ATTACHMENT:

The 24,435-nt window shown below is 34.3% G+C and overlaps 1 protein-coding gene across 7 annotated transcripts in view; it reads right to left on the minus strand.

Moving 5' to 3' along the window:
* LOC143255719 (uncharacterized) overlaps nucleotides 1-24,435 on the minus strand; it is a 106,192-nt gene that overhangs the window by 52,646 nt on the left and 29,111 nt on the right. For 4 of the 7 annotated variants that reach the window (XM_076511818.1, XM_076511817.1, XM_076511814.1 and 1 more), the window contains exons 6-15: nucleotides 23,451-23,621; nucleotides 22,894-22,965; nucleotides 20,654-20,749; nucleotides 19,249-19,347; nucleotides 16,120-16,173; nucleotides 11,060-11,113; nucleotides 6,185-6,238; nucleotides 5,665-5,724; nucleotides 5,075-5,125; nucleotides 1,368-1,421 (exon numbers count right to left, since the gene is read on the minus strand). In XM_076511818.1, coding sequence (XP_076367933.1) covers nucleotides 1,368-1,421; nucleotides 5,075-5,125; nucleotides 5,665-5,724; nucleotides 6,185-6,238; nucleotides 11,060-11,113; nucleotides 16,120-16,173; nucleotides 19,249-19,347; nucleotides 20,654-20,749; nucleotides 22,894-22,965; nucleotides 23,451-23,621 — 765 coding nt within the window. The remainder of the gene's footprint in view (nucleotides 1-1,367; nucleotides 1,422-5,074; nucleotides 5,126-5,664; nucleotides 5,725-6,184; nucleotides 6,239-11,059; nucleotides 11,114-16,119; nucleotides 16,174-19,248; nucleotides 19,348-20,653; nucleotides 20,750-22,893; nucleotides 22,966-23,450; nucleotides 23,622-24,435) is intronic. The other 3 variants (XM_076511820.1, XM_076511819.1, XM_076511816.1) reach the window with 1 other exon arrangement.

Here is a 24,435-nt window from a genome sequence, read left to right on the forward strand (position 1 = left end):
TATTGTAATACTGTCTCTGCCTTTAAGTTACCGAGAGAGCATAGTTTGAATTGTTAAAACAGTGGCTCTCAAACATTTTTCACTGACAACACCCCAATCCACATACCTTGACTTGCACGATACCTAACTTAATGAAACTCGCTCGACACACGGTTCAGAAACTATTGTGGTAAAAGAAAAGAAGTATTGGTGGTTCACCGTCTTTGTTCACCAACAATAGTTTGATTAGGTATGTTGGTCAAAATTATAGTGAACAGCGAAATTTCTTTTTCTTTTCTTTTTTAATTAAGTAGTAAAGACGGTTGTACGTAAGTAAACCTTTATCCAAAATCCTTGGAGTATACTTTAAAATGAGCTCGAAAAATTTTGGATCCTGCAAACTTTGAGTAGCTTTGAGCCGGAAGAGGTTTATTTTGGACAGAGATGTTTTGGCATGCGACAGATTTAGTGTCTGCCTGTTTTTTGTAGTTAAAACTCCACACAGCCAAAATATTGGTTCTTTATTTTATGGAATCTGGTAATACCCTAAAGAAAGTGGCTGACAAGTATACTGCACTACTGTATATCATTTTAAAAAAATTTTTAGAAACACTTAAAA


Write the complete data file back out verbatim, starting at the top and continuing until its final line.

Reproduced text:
The 24,435-nt window shown below is 34.3% G+C and overlaps 1 protein-coding gene across 7 annotated transcripts in view; it reads right to left on the minus strand.

Moving 5' to 3' along the window:
* LOC143255719 (uncharacterized) overlaps nucleotides 1-24,435 on the minus strand; it is a 106,192-nt gene that overhangs the window by 52,646 nt on the left and 29,111 nt on the right. For 4 of the 7 annotated variants that reach the window (XM_076511818.1, XM_076511817.1, XM_076511814.1 and 1 more), the window contains exons 6-15: nucleotides 23,451-23,621; nucleotides 22,894-22,965; nucleotides 20,654-20,749; nucleotides 19,249-19,347; nucleotides 16,120-16,173; nucleotides 11,060-11,113; nucleotides 6,185-6,238; nucleotides 5,665-5,724; nucleotides 5,075-5,125; nucleotides 1,368-1,421 (exon numbers count right to left, since the gene is read on the minus strand). In XM_076511818.1, coding sequence (XP_076367933.1) covers nucleotides 1,368-1,421; nucleotides 5,075-5,125; nucleotides 5,665-5,724; nucleotides 6,185-6,238; nucleotides 11,060-11,113; nucleotides 16,120-16,173; nucleotides 19,249-19,347; nucleotides 20,654-20,749; nucleotides 22,894-22,965; nucleotides 23,451-23,621 — 765 coding nt within the window. The remainder of the gene's footprint in view (nucleotides 1-1,367; nucleotides 1,422-5,074; nucleotides 5,126-5,664; nucleotides 5,725-6,184; nucleotides 6,239-11,059; nucleotides 11,114-16,119; nucleotides 16,174-19,248; nucleotides 19,348-20,653; nucleotides 20,750-22,893; nucleotides 22,966-23,450; nucleotides 23,622-24,435) is intronic. The other 3 variants (XM_076511820.1, XM_076511819.1, XM_076511816.1) reach the window with 1 other exon arrangement.

Here is a 24,435-nt window from a genome sequence, read left to right on the forward strand (position 1 = left end):
TATTGTAATACTGTCTCTGCCTTTAAGTTACCGAGAGAGCATAGTTTGAATTGTTAAAACAGTGGCTCTCAAACATTTTTCACTGACAACACCCCAATCCACATACCTTGACTTGCACGATACCTAACTTAATGAAACTCGCTCGACACACGGTTCAGAAACTATTGTGGTAAAAGAAAAGAAGTATTGGTGGTTCACCGTCTTTGTTCACCAACAATAGTTTGATTAGGTATGTTGGTCAAAATTATAGTGAACAGCGAAATTTCTTTTTCTTTTCTTTTTTAATTAAGTAGTAAAGACGGTTGTACGTAAGTAAACCTTTATCCAAAATCCTTGGAGTATACTTTAAAATGAGCTCGAAAAATTTTGGATCCTGCAAACTTTGAGTAGCTTTGAGCCGGAAGAGGTTTATTTTGGACAGAGATGTTTTGGCATGCGACAGATTTAGTGTCTGCCTGTTTTTTGTAGTTAAAACTCCACACAGCCAAAATATTGGTTCTTTATTTTATGGAATCTGGTAATACCCTAAAGAAAGTGGCTGACAAGTATACTGCACTACTGTATATCATTTTAAAAAAATTTTTAGAAACACTTAAAA